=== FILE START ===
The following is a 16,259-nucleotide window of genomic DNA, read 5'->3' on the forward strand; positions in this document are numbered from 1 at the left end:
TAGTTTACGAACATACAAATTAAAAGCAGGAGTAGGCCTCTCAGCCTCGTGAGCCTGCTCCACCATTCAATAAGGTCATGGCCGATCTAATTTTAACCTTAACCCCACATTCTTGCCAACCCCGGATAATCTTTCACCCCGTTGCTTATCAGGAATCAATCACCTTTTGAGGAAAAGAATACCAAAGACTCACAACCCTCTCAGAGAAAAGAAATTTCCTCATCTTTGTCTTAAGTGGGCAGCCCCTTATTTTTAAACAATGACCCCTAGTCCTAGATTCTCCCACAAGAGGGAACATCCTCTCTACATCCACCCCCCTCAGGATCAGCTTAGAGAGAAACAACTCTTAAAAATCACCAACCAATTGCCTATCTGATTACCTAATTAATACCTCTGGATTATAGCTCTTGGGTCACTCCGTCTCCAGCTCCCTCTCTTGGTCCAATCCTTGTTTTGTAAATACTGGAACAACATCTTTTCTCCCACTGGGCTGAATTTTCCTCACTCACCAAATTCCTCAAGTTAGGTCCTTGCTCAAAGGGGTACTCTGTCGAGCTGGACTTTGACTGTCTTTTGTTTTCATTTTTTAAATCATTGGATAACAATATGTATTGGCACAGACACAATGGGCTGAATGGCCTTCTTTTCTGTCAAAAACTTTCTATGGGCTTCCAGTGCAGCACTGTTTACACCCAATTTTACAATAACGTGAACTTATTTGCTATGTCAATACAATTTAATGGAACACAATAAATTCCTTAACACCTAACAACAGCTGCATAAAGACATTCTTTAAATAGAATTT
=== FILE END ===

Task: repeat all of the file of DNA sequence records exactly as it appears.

The following is a 16,259-nucleotide window of genomic DNA, read 5'->3' on the forward strand; positions in this document are numbered from 1 at the left end:
TAGTTTACGAACATACAAATTAAAAGCAGGAGTAGGCCTCTCAGCCTCGTGAGCCTGCTCCACCATTCAATAAGGTCATGGCCGATCTAATTTTAACCTTAACCCCACATTCTTGCCAACCCCGGATAATCTTTCACCCCGTTGCTTATCAGGAATCAATCACCTTTTGAGGAAAAGAATACCAAAGACTCACAACCCTCTCAGAGAAAAGAAATTTCCTCATCTTTGTCTTAAGTGGGCAGCCCCTTATTTTTAAACAATGACCCCTAGTCCTAGATTCTCCCACAAGAGGGAACATCCTCTCTACATCCACCCCCCTCAGGATCAGCTTAGAGAGAAACAACTCTTAAAAATCACCAACCAATTGCCTATCTGATTACCTAATTAATACCTCTGGATTATAGCTCTTGGGTCACTCCGTCTCCAGCTCCCTCTCTTGGTCCAATCCTTGTTTTGTAAATACTGGAACAACATCTTTTCTCCCACTGGGCTGAATTTTCCTCACTCACCAAATTCCTCAAGTTAGGTCCTTGCTCAAAGGGGTACTCTGTCGAGCTGGACTTTGACTGTCTTTTGTTTTCATTTTTTAAATCATTGGATAACAATATGTATTGGCACAGACACAATGGGCTGAATGGCCTTCTTTTCTGTCAAAAACTTTCTATGGGCTTCCAGTGCAGCACTGTTTACACCCAATTTTACAATAACGTGAACTTATTTGCTATGTCAATACAATTTAATGGAACACAATAAATTCCTTAACACCTAACAACAGCTGCATAAAGACATTCTTTAAATAGAATTT